The damage of an EU decision to deal with Hamas would be unavoidable. First, Israelis would be further confirmed in their belief that the Europeans could not be trusted, diminishing even further the European Union's role in the Israeli-Palestinian conflict. Second, such a move could only undermine Fatah and the Palestinian Authority, which view Hamas as an enemy to be defeated rather than as a genuine partner. Third, peace talks would themselves be impossible if Hamas were part of the Palestinian government or, worse yet, of the PLO, which is the formal negotiating body for the Palestinians.

So why would the Europeans be tempted to do it? Frustration, for one thing. Nothing is moving, so let's shake things up, the argument would be. Such wishful thinking would then produce learned arguments about how Hamas is changing, how the "military wing" is declining in power while the "moderates" are rising, and how no peace is possible without Hamas's buy-in.

But these arguments, honest or disingenuous, are only part of the picture. The truth is that domestic politics push European leaders to take such stances and condemn Israel. This is one of the few genuinely new developments since the "peace process" began. In many constituencies across the continent, Muslims now comprise a significant minority of voters. France's recent presidential election is instructive. One poll found that a remarkable 93 percent of Muslim voters went for François Hollande, while 7 percent voted for Nicolas Sarkozy; another leading poll found that Hollande got 85 percent. The usual estimate is that there are 2 million Muslim voters in France; if 85 percent of them supported Hollande, that translates to 1.7 million votes. As Hollande's margin of victory over Sarkozy was 1.1 million votes, the impact of the Muslim voters was clear.

This is a point well worth remembering when Europeans condescendingly point to U.S. politics as the source of America's support for Israel -- as if their own policies emerged from some Platonic ideal of a foreign ministry or think tank. It is difficult to believe there will ever again be a constellation of European leaders as sympathetic to the Jewish state as figures like British Prime Minister Tony Blair, Italian Prime Minister Silvio Berlusconi, Spanish Prime Minister José María Aznar, Sarkozy, and -- the lone survivor among them today -- German Chancellor Angela Merkel.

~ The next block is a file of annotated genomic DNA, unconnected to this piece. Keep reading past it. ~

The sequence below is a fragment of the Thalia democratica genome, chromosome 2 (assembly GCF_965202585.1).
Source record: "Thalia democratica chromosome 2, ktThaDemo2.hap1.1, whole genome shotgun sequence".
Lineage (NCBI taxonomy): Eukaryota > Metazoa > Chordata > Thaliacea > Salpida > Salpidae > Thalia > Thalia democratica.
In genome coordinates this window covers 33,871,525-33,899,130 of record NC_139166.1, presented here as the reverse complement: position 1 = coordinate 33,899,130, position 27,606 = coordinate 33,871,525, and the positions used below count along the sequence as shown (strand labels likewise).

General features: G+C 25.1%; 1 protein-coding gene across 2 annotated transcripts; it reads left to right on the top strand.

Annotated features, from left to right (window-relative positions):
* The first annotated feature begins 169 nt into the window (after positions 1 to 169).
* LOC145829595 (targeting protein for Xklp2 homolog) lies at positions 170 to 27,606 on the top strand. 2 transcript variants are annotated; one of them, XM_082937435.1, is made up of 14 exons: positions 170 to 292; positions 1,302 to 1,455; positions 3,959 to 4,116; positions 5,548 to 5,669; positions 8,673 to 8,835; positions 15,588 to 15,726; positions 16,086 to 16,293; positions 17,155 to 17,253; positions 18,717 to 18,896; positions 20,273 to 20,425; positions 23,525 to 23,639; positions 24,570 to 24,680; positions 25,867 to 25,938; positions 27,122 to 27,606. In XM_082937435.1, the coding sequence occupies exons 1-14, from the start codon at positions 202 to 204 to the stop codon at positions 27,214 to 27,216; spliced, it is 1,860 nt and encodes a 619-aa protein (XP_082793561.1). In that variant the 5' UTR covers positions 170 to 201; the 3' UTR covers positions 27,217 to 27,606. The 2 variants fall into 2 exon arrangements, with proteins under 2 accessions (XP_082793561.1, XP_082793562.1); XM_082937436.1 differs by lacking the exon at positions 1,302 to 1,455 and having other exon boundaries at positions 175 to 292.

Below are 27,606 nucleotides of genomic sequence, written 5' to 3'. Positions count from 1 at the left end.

The prevalence of anti-Israel views among the European left also helps explain why EU governments are increasingly critical of Israel. This is a dangerous development for Israel, but one over which it has little control. The Israelis cannot ignore Europe because of its economic importance to them: 30 percent of Israeli exports go to the European Union. So they are condemned to fighting efforts at boycotts and divestment year after year, country by country, battle by battle, and one need only chat with any Israeli ambassador in Europe to discover how difficult, and how tinged with anti-Semitism, those battles now are.

Combine all these factors, and it becomes clear that there are few reasons for Netanyahu or Abbas to take risks to revive the "peace process." If not dead, it is dormant, quiescent, moribund -- choose your synonym. Any remotely likely change will leave Abbas worse off than he is today. Whatever action Netanyahu might take would bring enormous political problems in Israel and few gains outside it. Sooner or later Israelis will have to once again make decisions about their relations with the Palestinians, but not while the outcomes of the "Arab Spring," the Iranian nuclear program, and the U.S. presidential election remain unclear.

As Israeli and Arab journalists, diplomats, and political leaders pass though Washington, I sit down with them on occasion for an hour. I watch the clock, and when the hour is up I find I can say, in meeting after meeting, "We've been talking about the Middle East for an hour, and neither of us has said the word 'Palestinian.'" That's an issue for next year, or the year after that.

ABBAS MOMANI/AFP/GettyImages